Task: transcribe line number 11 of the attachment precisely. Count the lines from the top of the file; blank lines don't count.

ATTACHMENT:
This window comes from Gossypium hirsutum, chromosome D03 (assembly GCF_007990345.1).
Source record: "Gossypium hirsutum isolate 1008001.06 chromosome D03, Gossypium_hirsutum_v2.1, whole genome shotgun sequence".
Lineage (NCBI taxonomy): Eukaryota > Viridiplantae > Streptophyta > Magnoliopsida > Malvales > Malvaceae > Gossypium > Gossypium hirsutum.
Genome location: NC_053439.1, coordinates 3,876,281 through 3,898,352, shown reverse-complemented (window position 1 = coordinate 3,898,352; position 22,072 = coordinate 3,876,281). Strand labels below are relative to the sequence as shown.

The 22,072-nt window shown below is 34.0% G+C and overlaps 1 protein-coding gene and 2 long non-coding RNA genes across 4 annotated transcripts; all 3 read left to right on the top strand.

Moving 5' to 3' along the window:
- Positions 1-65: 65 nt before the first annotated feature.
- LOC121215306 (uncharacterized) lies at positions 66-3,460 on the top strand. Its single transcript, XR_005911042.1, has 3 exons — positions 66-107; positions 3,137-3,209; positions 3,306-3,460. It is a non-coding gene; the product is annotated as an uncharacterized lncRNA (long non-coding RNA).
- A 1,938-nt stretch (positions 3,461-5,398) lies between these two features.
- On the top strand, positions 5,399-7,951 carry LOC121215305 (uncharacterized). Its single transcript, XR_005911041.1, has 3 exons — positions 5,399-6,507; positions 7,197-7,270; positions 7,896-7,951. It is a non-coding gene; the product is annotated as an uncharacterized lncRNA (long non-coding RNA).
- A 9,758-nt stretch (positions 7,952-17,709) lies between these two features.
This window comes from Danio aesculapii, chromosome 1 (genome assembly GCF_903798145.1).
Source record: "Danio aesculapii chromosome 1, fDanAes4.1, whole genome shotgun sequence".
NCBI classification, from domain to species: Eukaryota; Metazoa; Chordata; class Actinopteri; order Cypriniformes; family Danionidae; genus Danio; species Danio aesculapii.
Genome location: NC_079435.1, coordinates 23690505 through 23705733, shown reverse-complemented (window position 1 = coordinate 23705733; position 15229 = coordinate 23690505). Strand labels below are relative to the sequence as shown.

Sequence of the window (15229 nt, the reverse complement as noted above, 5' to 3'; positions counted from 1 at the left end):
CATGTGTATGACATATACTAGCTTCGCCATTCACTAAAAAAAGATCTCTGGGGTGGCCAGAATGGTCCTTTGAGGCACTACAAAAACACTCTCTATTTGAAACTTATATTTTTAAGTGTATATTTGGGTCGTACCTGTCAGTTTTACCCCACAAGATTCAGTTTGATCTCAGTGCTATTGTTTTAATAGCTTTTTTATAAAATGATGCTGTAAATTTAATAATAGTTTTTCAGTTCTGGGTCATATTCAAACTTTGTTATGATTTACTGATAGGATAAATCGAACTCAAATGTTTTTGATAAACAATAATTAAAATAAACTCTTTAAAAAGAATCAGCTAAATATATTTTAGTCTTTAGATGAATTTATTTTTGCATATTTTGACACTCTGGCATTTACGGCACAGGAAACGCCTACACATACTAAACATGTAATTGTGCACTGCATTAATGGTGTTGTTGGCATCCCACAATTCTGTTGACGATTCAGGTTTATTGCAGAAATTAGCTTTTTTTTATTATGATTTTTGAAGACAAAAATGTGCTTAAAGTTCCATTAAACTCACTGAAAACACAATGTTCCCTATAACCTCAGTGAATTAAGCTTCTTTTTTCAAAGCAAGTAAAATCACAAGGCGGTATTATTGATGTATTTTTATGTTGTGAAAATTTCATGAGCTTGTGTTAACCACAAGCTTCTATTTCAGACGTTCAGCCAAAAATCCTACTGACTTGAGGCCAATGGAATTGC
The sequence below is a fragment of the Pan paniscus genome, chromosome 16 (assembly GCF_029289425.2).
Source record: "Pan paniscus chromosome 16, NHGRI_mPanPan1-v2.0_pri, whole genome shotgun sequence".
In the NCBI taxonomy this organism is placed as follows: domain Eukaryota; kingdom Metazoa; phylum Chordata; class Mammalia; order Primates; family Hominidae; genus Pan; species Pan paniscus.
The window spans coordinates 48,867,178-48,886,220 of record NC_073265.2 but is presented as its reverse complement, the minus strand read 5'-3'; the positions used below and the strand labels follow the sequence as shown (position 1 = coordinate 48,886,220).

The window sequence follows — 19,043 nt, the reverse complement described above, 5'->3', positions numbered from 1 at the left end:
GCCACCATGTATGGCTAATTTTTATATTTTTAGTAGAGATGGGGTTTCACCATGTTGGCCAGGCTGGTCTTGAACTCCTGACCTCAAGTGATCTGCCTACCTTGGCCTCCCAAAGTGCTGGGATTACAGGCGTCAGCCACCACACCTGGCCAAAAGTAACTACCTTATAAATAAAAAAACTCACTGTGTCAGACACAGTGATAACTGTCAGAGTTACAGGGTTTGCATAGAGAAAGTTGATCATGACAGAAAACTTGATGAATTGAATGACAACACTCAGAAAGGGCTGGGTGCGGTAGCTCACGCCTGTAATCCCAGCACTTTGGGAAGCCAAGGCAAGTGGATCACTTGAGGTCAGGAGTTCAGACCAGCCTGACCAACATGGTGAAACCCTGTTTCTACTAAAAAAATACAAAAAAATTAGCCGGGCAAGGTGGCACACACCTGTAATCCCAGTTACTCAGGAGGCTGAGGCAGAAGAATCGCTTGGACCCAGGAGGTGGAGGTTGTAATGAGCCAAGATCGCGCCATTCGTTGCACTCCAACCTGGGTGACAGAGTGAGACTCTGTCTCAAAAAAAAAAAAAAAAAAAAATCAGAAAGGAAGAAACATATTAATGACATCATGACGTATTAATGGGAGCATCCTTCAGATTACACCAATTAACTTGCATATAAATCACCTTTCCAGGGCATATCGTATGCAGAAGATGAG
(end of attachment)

- A 9,758-nt stretch (positions 7,952-17,709) lies between these two features.